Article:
Rethink 3 Areas of Customer Service to Transform the Service Experience

In today's always-on, digital-first market, customer service and support leaders must transform their service experiences to enable personalized proactive conversations with customers. A Gartner survey of more than 6,000 customers revealed that only 13 percent reported receiving any type of proactive customer service. However, that same research showed that proactive customer service results in a full point increase in Net Promoter Score (NPS), customer satisfaction score, customer effort score, and value enhancement score.&

To deliver more personalized proactive conversations with customers, customer service and support leaders must take a more dynamic approach to customer engagement. What Gartner calls, dynamic customer engagement (DCE) is a strategy that transforms data into insights that enable organizations to deliver differentiated service experiences resulting in optimal outcomes for both the customer and the service organization.

DCE transforms customer service experiences, with the most significant change being the ability to shift from purely reactive to proactive customer service. Reactive service experiences place the burden on customers to find the best channel for resolution, whether it's to check on the status of a request, conduct a transaction, or troubleshoot a repair issue. Customers often switch channels or use multiple channels concurrently, further increasing both effort and service costs. The positive effects of DCE extend well beyond cost and the service experience to the organization's revenue and its ability to retain customers, maximize wallet share, and increase profitability.

This requires a significant shift in three major components: technology, people, and process.


Many service organizations today have multiple and often competing technologies across business units. To deliver proactive engagement, customer service and support leaders must instead implement a common enterprise technology architecture to remove organizational silos and enable a customer-centric vs. a company-centric program. This will require many technologies, which fall into three distinct systems, to realize full maturity and maximize business value:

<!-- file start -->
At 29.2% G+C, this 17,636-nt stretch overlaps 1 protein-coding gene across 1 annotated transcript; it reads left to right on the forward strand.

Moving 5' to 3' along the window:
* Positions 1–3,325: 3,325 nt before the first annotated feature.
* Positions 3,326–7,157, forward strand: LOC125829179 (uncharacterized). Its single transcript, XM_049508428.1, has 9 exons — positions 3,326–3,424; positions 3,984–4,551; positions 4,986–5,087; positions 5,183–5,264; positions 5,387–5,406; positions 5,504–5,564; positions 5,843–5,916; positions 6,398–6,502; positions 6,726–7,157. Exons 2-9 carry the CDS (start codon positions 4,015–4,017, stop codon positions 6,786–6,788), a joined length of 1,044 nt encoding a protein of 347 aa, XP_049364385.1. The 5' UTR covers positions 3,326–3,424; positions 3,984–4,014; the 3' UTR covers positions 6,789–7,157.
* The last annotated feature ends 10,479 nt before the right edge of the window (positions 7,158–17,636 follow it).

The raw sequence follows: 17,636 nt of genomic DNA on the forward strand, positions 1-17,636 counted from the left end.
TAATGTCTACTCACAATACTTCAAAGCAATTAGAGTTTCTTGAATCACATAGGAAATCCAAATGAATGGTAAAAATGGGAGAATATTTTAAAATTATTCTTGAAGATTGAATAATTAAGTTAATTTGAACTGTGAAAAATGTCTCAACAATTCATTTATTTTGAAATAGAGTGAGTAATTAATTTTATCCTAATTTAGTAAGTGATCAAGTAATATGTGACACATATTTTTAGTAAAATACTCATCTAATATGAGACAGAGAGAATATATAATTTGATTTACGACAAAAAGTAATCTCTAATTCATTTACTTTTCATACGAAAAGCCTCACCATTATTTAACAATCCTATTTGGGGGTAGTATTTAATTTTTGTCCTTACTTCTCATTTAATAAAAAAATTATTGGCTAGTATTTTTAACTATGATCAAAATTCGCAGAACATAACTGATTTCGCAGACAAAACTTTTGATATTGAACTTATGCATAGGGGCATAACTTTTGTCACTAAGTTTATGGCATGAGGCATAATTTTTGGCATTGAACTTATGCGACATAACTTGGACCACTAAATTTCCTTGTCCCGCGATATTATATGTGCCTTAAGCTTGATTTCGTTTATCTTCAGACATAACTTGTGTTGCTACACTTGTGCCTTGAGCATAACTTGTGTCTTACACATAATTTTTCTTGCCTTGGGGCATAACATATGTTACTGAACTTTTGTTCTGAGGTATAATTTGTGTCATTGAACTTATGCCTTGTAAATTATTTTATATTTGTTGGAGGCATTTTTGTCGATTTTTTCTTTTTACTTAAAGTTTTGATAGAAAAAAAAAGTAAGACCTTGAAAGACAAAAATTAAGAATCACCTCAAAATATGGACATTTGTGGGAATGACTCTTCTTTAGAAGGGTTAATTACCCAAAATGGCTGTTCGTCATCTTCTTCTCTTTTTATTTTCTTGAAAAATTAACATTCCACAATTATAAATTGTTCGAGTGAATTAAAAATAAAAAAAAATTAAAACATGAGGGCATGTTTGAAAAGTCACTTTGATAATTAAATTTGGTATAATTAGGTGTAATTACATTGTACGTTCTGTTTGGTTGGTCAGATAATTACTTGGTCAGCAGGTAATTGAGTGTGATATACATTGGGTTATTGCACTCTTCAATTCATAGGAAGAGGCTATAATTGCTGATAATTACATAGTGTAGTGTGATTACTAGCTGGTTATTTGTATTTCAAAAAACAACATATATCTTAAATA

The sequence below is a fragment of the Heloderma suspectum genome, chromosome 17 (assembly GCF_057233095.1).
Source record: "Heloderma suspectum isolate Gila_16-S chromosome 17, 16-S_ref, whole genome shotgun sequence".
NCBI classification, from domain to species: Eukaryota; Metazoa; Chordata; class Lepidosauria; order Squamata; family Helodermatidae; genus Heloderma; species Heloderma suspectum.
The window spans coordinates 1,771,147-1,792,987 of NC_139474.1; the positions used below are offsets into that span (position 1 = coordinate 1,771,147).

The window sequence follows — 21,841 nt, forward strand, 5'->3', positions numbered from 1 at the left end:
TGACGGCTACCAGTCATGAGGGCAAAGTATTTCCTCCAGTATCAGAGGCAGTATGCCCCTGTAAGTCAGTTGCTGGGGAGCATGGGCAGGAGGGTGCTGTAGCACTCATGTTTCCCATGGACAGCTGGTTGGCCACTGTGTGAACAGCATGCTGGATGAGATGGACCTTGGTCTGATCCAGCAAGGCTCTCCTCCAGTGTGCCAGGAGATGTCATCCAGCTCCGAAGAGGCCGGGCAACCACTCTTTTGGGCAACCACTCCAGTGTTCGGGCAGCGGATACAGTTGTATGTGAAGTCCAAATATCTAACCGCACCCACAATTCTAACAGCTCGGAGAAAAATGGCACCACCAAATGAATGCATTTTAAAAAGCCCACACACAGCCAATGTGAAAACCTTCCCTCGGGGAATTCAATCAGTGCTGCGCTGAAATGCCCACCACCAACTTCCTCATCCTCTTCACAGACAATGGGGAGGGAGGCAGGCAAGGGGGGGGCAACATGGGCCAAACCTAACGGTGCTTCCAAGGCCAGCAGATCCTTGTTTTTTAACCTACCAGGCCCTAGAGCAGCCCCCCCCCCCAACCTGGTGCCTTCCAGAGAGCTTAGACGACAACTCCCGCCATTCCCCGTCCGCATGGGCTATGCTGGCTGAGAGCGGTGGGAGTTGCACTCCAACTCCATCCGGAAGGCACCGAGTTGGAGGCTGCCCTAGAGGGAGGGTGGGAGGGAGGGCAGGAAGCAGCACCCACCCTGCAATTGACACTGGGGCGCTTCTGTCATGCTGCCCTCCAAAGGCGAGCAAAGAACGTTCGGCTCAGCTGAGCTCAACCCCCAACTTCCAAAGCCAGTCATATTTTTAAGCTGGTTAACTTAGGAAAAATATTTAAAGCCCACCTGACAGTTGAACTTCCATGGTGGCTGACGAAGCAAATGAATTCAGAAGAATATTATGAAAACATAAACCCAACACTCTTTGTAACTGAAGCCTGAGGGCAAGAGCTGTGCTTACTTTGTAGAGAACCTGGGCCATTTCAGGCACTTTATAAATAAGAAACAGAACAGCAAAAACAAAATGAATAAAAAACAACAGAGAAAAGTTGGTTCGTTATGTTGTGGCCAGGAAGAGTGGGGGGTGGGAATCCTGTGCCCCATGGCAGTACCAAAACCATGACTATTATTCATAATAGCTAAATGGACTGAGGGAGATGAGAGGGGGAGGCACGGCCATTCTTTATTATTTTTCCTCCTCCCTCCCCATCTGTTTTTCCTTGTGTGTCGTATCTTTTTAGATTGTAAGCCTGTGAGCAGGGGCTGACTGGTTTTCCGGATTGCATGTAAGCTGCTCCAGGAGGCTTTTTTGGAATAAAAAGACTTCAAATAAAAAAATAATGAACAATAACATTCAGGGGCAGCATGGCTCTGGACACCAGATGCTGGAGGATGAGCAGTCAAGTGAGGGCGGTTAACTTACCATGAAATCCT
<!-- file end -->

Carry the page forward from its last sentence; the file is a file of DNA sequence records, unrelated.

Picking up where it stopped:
• Systems of record - Sources of data from organization applications/databases and third-party providers;
  • Systems of intelligence - Applications necessary to transform data into insights with advanced analytics and determine a next-best action; and
  • Channels of engagement - Channels used by customers and employees for reactive and proactive communications.


The change in strategy and technology also requires a change in talent and skills. Many organizations are set up with domain-specific experts operating in siloed business units. While some domain-specific experts are necessary, employees must be combined with highly specialized resources working together to achieve organizational goals.

New talent and skills will be needed in most organizations, especially in the area of data management and analytics. This could require hiring new talent to join the organization, and customer service and support leaders will need to work with human resources to evaluate and identify skills gaps and develop a plan to address these gaps.


Process is the third key component of the operating model that will need to be adjusted for a more dynamic and proactive approach to customer engagement. Today, siloed efforts focus on delivering specific business unit goals. Collaborative, cross-functional efforts focused on delivering customer-centric solutions to achieve organizational goals. This will also include changes to business case planning and prioritization and program management and development methodologies. For example, service organizations will need to use both waterfall and agile development methodologies to deliver on the long-term transformation to proactive customer engagement.

The changes to the service operating model will enable increased capabilities to deliver dynamic customer experiences. These capabilities include the following:

  • Proactive engagements - Ability to send outbound messages and/or preempt customer journeys during eactive engagements;
  • Low-effort experiences - Ability to reduce customer effort to engage and complete transactions;
  • Contextual actions - Ability to present relevant, trusted, and timely actions and information to customers;
  • Personalized content - Ability to personalize content to specific customers, increasing their willingness to engage;
  • Connected journeys - Ability to orchestrate and connect customer journeys across channels, eliminating the need to start over when switching channels; and
  • Continuous conversations - Ability to engage customers in a series of communications and next-best actions, creating a continuous conversation throughout the customer life cycle.

Philip Jenkins is a senior director analyst in Gartner's Customer Service and Support Practice.